Digital success stories include Manchester Jazz Festival’s ‘Jazz Unlocked’ in May, Manchester Histories Festival ‘DigitFest’ in September and Manchester Literature Festival in October.

Other organisations continued to reach out to local communities to provide a wide range of help and support through culture for them. The Men’s Room stepped in to support homeless people by staffing the emergency accommodation put in place; Reform Radio set up their Buddy-line project, pairing up young people with older people to help reduce feelings of isolation during lockdown; Venture Arts set up regular Zoom sessions with all its learning-disabled artists who usually attend regular activity sessions at the centre; and other companies provided creative activity packs for vulnerable people who had to isolate and shield.

Councillor Luthfur Rahman, Executive Member for Culture, Leisure and Skills, Manchester City Council, said: “Anyone who knows Manchester knows that it is a city of culture like no other – recognised across the globe for our music scene, festivals, galleries, theatres, and hugely talented artists and creatives of all kinds.

“The latest Cultural Impact Survey demonstrates clearly what the value of culture is to the city, not just in economic terms, but also the added social value that it brings with it.

“This last year has however brought our cultural sector to its knees.  Although the Government’s Culture Recovery Fund and other measures have provided welcome support, we know there are some organisations that are just not going to survive this crisis without further Government support into 2021/22.  This support is vital.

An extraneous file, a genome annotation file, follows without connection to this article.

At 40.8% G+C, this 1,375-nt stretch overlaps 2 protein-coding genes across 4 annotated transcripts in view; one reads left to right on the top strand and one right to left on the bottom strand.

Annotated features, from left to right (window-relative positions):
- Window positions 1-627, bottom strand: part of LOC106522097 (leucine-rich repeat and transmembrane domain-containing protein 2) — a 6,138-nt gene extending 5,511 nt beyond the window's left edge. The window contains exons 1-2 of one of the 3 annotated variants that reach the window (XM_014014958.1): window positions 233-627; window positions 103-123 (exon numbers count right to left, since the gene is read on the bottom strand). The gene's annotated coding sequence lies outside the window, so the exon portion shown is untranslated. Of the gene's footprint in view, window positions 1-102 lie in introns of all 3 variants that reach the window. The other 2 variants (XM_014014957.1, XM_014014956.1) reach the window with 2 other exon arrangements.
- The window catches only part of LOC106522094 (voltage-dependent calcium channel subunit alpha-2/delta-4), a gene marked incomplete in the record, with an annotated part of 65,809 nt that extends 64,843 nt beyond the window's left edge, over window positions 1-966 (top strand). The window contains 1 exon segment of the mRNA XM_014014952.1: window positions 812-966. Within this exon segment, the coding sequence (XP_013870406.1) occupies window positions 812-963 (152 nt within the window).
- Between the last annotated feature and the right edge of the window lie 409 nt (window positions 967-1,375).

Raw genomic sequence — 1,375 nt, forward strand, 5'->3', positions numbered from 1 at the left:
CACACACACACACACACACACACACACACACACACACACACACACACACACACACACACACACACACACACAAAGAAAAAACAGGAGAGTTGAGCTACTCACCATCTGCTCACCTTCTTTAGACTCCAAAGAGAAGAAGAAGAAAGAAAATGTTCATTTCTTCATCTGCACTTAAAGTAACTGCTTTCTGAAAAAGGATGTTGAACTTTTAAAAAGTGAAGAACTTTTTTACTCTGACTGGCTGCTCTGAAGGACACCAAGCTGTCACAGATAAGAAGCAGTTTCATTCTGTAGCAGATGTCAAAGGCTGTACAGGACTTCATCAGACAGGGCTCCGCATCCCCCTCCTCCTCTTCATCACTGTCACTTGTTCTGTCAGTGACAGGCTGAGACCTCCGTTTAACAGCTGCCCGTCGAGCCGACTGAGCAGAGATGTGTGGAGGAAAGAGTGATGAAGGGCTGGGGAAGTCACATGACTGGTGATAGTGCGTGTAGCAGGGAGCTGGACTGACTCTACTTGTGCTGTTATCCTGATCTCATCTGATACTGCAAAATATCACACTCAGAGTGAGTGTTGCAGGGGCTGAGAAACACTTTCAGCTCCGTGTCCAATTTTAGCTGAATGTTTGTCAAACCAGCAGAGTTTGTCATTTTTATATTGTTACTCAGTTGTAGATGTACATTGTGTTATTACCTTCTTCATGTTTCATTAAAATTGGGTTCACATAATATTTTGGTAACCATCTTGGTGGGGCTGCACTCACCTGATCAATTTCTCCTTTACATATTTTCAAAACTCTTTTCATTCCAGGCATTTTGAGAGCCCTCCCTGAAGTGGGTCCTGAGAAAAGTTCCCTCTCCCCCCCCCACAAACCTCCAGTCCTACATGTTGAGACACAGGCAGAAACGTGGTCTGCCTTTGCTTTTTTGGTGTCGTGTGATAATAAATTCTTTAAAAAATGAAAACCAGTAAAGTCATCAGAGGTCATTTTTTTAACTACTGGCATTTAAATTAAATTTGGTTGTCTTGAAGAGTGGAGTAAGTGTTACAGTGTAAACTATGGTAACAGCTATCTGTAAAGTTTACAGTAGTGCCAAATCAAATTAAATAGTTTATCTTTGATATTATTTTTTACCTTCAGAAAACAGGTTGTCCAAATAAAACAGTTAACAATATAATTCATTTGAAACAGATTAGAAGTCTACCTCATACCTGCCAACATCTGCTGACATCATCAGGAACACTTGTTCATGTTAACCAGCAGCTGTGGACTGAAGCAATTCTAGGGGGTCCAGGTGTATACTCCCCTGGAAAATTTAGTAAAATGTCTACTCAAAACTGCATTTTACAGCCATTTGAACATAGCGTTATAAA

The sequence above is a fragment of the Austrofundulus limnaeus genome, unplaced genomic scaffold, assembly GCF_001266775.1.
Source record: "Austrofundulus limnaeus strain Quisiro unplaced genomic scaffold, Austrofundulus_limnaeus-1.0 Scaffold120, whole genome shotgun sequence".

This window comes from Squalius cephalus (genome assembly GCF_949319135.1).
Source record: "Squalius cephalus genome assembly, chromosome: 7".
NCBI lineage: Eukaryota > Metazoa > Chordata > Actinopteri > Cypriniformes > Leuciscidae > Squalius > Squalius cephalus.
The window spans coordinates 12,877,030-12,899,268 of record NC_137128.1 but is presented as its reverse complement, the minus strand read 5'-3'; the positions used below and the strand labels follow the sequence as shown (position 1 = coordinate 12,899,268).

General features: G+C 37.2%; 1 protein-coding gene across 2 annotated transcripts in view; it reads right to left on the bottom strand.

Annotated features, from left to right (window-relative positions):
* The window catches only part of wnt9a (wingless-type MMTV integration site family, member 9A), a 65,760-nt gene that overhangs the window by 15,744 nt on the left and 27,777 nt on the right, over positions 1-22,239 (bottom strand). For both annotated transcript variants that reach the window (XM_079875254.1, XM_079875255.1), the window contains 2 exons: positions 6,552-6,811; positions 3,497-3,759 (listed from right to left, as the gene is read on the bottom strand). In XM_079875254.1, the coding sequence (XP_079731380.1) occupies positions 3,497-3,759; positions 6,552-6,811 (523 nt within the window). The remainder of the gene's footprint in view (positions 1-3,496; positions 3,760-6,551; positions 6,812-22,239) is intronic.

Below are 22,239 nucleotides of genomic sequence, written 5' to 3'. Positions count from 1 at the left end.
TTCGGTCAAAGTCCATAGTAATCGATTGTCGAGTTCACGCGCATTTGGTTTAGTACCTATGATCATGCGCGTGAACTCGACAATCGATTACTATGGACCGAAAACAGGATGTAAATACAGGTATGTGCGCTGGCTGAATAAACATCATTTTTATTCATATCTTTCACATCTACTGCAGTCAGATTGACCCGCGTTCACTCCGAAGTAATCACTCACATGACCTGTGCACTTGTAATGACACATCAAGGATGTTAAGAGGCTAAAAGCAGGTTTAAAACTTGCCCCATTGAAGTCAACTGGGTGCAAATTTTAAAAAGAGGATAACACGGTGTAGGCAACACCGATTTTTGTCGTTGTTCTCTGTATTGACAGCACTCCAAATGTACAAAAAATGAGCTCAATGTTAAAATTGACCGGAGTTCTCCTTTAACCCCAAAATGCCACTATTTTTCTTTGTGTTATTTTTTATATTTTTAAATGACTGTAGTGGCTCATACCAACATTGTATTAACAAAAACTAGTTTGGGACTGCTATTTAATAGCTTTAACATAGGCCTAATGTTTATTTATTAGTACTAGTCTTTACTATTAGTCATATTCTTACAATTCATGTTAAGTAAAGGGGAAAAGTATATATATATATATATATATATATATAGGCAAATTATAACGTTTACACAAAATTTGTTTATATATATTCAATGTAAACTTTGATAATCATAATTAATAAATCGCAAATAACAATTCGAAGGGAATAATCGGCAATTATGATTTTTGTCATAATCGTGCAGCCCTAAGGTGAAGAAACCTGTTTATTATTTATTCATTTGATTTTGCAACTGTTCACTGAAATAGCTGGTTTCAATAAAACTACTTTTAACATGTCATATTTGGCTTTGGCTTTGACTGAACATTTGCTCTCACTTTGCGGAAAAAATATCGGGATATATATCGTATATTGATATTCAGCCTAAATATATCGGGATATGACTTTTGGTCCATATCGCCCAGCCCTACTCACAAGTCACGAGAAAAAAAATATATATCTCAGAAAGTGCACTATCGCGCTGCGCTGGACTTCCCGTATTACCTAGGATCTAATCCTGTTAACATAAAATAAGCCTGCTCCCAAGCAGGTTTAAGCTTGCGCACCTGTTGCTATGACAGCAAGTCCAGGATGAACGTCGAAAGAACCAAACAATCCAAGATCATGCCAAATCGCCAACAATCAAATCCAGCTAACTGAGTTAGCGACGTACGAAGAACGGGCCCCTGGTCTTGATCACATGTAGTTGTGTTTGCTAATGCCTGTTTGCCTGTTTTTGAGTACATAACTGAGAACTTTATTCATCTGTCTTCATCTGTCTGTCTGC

“Despite everything the last twelve months has thrown at us as a city we remain steadfast in our commitment to culture and the pivotal part it has to play as the city emerges stronger and more determined than ever from the pandemic.

“As our latest survey shows, our cultural organisations are very much worth it in economic and social value terms alone, and we will continue to work closely with them and with artists to help make sure Manchester gets its cultural mojo back – sooner rather than later – and to ensure the city continues to be a place where good things happen and where everyone can achieve their potential.”